In extending the trial-by-judge-alone provision, Symister says the Browne Administration is slaughtering the justice system

The Gaston Browne Administration is slaughtering the justice system in Antigua and Barbuda, says attorney-at-law Leon Chaku Symister, as the Government seeks, this week, to amend the Criminal Proceedings Act, more commonly referred to as the Trial by Judge Alone Act.

In May 2021, the law was amended to allow certain High Court cases to be tried by judges only, rather than the customary jury system. This change was made to facilitate the social-distancing protocols of COVID-19.

Since the courtrooms could not safely accommodate jury members (or the public), the pandemic caused trials to be suspended and a serious backlog of cases ensued. Accordingly, the decision was taken to have some cases tried by judges only and to reduce the number of jurors from 12 to nine, and this was passed into law.

However, the judge-alone trials were expected to be in place only for two years, coming to an end in 2023.

Recently, the World Health Organisation (WHO) declared that COVID-19 is no longer a global health emergency.  Despite this, however, the Browne Administration is looking to amend the time frame for judge-alone trials, making them a permanent fixture of the justice system – unless and until the minister decides to end the arrangement.

According to Symister, the Labour Party does not like to see the people enjoying their rights; therefore, it is opting to continue with this system, even though the pandemic is no longer a dire threat.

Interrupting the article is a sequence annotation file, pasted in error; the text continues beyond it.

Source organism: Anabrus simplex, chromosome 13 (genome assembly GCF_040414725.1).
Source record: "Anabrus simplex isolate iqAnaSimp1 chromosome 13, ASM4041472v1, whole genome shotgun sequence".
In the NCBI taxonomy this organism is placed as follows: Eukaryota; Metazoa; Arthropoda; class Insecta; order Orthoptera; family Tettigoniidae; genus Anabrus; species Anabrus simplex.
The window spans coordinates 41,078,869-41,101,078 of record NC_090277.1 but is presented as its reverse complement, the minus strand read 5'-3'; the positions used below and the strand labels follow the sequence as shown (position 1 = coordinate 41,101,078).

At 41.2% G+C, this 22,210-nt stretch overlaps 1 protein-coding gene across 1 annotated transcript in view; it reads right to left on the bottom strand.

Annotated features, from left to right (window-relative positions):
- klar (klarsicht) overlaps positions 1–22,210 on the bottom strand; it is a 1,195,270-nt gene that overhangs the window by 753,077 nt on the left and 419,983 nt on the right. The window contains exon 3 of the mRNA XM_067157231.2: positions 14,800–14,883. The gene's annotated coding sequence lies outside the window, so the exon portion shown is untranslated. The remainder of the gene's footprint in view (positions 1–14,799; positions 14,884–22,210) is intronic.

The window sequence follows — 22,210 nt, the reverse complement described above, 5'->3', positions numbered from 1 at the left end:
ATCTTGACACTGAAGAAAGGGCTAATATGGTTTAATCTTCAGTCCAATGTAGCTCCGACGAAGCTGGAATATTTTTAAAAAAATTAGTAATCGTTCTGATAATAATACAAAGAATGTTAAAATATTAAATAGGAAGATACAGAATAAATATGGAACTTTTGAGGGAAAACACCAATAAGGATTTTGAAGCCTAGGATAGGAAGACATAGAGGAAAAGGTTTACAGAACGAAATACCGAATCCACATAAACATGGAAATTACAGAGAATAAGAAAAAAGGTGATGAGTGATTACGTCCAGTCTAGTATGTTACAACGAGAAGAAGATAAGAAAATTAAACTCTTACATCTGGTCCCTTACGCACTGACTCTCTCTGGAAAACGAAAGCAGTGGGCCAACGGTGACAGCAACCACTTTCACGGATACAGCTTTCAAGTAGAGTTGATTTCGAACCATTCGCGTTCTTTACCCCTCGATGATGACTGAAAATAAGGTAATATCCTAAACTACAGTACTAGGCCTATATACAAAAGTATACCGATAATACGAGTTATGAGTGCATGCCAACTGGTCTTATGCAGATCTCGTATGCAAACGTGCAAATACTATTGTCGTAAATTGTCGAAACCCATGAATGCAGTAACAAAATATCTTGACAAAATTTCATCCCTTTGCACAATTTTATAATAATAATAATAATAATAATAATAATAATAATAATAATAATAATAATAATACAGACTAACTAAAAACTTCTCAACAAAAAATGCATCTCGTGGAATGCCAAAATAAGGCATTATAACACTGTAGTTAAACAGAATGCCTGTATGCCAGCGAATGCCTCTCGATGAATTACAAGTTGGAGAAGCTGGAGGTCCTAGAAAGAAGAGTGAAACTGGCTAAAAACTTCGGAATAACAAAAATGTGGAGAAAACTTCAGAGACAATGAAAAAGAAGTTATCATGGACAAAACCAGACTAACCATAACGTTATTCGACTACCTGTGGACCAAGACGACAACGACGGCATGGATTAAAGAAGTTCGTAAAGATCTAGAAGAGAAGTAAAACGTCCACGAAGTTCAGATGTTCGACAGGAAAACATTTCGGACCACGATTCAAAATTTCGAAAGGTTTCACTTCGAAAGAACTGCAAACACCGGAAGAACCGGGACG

Although it is not a constitutional provision, Symister explains, trial by a jury of one’s peers is an inherent part of this country’s criminal-justice system, and he is critical of the Government’s attempts to abridge it.  

The attorney says he could understand the Government taking a remedial measure for a limited amount of time.  But because it still holds a slim majority in the Lower House, it is simply doing what it wants.

Symister says that, in the normal course of a trial, it is the jurors who are judges of the facts, while the presiding judge is deemed an arbiter of the law.

With a judge-alone trial, however, the judge becomes both the finder of the facts and the arbiter of the law, he says.  And the judge cannot be considered the jury, he adds, since a jury comprises people of varying backgrounds and opinions.

Therefore, Symister is of the opinion that a jury trial is a fairer way to administer justice to accused persons.

Meanwhile, the attorney says it will be interesting to see if other lawyers will express their opinion openly on this proposed amendment.

Given that the State is powerful – since it has more resources than the common defendant in most cases – its coercive power to present a case will be considered fairly by a jury.

This is another reason why the jury system is so important, Symister says, since persons from the community will listen and bring their own experiences to their deliberations.

While he is not denigrating any judge or other judicial officer, Symister says that – no matter their level of intelligence or experience – no single judge will ever have the vast experience of a collective jury.

The Act, as it stands, makes provision for some cases to be tried by a judge alone and others to be tried by jury alone.  In those matters where there is an option, defendants could elect to have only the judge hear their matter.